Overeating at Christmas can cause weight gain – but that doesn’t mean it’s permanent

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The holidays are a time of indulgence, and many celebrations center around having festive food and drink. It’s no wonder that many people expect to gain weight at Christmas.

Indeed, many studies show that people can gain a few pounds during the holidays. But whether this weight gain is temporary or not depends on many factors.

First, it is important to note that our body weight varies greatly from day to day. Another study in three European countries suggested that adults were 0.35% more likely to have difficulty on a Monday than on the previous Friday.

This may be because people eat differently on weekends. Or it could be down to the natural fluctuations in our weight – with one study finding weight can change by an average of 1kg (2.2lb) in one day due to activity levels, fluid retention and diet.

But when it comes to Christmas time, body weight tends to fluctuate a lot. Research shows that at Christmas, people see their weight increase by 1.35% on average (about 1.2kg or 3lb).

Research from Australia also shows that adults gain about 0.65% of their body weight during the Christmas period (which falls in the middle of summer). This is particularly interesting, as the study found that participants tended to weigh 0.23% less in summer compared to winter.

This suggests that Christmas weight gain may be due to overeating alone – not because people exercise less during the cold winter months.

But is this weight gain due to increased body fat? Or is it due to constipation, fluid retention and extra food in our stomachs?

Calorie count

When you look at how much people eat on Christmas Day itself, there is little in the way of rigorous research.

But when we look at America’s Thanksgiving — a holiday that is synonymous with overindulgence and overeating — studies show that people eat about 3,960 calories at the Thanksgiving meal alone. This translates into a weight gain of about 0.5kg (1.1lb) by the end of Thanksgiving.

That’s about twice the recommended daily calorie requirements for the average adult woman and about one and a half times the recommended requirements for an adult man.

But just because it doubles the number of calories we need, this doesn’t mean we might gain weight.

Taking a walk with the family after dinner can cut some calories — and help with digestion.

For years, it was believed that eating an extra 3,500 calories or more over a week would result in a 0.5kg (1lb) weight gain. But research now suggests that this may not be true for everyone. Many factors can affect how easily a person gains weight – and how many extra calories per week are needed to do this.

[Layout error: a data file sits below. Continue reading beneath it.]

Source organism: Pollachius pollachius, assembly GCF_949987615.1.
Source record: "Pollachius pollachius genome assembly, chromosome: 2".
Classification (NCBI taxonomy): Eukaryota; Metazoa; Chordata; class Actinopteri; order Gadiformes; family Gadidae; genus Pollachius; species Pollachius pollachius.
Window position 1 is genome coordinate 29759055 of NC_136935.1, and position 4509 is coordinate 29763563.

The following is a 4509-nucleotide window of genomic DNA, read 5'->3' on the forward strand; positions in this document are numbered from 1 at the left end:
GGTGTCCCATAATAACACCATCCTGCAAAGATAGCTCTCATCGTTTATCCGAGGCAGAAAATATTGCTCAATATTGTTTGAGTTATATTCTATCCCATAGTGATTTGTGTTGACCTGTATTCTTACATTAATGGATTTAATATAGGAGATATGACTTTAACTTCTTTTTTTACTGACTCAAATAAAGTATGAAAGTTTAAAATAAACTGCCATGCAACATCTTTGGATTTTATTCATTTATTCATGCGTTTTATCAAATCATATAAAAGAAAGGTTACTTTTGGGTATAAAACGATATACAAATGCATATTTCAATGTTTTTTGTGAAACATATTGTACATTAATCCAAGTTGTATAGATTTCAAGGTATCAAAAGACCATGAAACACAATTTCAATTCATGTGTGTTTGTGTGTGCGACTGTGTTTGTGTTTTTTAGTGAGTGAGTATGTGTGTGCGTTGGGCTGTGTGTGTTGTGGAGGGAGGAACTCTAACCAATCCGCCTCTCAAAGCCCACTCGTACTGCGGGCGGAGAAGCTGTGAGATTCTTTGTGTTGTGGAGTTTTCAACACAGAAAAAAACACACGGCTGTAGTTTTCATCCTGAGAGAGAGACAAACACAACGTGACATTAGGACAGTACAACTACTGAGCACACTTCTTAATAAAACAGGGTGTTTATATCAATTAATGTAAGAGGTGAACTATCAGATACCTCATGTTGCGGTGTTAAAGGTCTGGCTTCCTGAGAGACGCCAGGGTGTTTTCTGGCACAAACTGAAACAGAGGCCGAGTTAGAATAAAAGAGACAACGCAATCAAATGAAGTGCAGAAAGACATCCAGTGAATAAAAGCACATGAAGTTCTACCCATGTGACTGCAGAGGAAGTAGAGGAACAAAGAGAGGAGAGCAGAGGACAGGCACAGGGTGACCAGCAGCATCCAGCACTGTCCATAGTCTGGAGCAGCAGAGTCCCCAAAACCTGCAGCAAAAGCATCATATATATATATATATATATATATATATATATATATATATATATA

For example, it seems that, in general, men gain weight more easily than women, which is linked to differences in body composition and where fat tends to be stored. Other factors – including body size and weight as well as muscle mass, age and physical activity – can also affect how easily you can gain weight.

Additionally, your genetics and other health conditions (such as an underactive thyroid) can influence how easily you gain weight.

So it is possible that even if different people eat the same amount of extra calories at Christmas, one person may gain more weight than another.

Another consideration is that many of us eat more calories than just one day during the holidays. For some of us, holiday indulgence begins in early December, or late November. This increases the chances that you will gain weight during the holidays.

But let’s say you’ll only be indulging at Christmas. It is not possible that you can eat a lot in one day which can lead to gaining a lot of weight. This is partly due to the way our body works – which can balance itself over a few days.

However, you may feel that one day of overeating a few days later as a result – meaning you feel “too heavy”, even if you haven’t lost weight. Also, if you gain a little weight, when you go back to your normal routine your body weight will return to normal.

Even if you gain weight over Christmas, research shows that this weight can be lost after the holidays and your lifestyle is stable.

But if you want to pay attention to what you eat during the holidays, as a nutritionist I can suggest the following things.

  1. Be careful. Enjoying the holidays shouldn’t be about how much you eat – it can be about being on time and enjoying the holidays and eating mindfully. But if you do indulge, try to pay attention to how much you put on your plate – you can just eat junk food without thinking.
  2. Eat more vegetables, salads and fruits. Save the calorie-rich snacks as a highlight – rather than the main event of the meal.
  3. Try to exercise less. A Christmas or Boxing day trip with family and friends can help cut some calories and can also help with digestion and constipation.

If you still feel like you may have overindulged over Christmas, I wouldn’t recommend rushing into New Year’s resolutions. Instead, I would encourage people to make small changes to their diet and physical activity levels, which are easy to stick to.

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